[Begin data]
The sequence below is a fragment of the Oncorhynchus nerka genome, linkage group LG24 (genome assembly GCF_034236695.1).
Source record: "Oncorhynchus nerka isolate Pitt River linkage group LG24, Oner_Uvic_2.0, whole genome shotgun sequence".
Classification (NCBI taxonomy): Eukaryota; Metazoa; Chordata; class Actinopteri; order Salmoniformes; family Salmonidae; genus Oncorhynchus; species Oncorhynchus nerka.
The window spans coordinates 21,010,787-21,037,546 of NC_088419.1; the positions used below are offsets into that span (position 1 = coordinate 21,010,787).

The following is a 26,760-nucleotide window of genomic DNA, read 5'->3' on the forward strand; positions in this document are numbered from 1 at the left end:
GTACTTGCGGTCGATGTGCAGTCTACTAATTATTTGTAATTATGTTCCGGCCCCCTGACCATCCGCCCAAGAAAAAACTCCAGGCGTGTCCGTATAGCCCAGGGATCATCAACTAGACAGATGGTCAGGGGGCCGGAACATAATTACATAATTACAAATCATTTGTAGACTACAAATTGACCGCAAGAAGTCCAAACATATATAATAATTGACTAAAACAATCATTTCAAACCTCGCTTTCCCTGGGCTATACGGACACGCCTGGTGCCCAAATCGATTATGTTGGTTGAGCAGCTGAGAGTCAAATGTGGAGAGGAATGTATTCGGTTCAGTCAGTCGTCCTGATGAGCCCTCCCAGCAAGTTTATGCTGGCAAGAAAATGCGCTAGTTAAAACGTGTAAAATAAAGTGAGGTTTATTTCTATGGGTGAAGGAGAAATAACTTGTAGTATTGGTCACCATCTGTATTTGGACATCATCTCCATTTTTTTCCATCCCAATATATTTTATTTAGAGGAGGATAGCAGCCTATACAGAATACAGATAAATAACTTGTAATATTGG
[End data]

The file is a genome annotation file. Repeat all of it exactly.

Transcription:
The sequence below is a fragment of the Oncorhynchus nerka genome, linkage group LG24 (genome assembly GCF_034236695.1).
Source record: "Oncorhynchus nerka isolate Pitt River linkage group LG24, Oner_Uvic_2.0, whole genome shotgun sequence".
Classification (NCBI taxonomy): Eukaryota; Metazoa; Chordata; class Actinopteri; order Salmoniformes; family Salmonidae; genus Oncorhynchus; species Oncorhynchus nerka.
The window spans coordinates 21,010,787-21,037,546 of NC_088419.1; the positions used below are offsets into that span (position 1 = coordinate 21,010,787).

The following is a 26,760-nucleotide window of genomic DNA, read 5'->3' on the forward strand; positions in this document are numbered from 1 at the left end:
GTACTTGCGGTCGATGTGCAGTCTACTAATTATTTGTAATTATGTTCCGGCCCCCTGACCATCCGCCCAAGAAAAAACTCCAGGCGTGTCCGTATAGCCCAGGGATCATCAACTAGACAGATGGTCAGGGGGCCGGAACATAATTACATAATTACAAATCATTTGTAGACTACAAATTGACCGCAAGAAGTCCAAACATATATAATAATTGACTAAAACAATCATTTCAAACCTCGCTTTCCCTGGGCTATACGGACACGCCTGGTGCCCAAATCGATTATGTTGGTTGAGCAGCTGAGAGTCAAATGTGGAGAGGAATGTATTCGGTTCAGTCAGTCGTCCTGATGAGCCCTCCCAGCAAGTTTATGCTGGCAAGAAAATGCGCTAGTTAAAACGTGTAAAATAAAGTGAGGTTTATTTCTATGGGTGAAGGAGAAATAACTTGTAGTATTGGTCACCATCTGTATTTGGACATCATCTCCATTTTTTTCCATCCCAATATATTTTATTTAGAGGAGGATAGCAGCCTATACAGAATACAGATAAATAACTTGTAATATTGG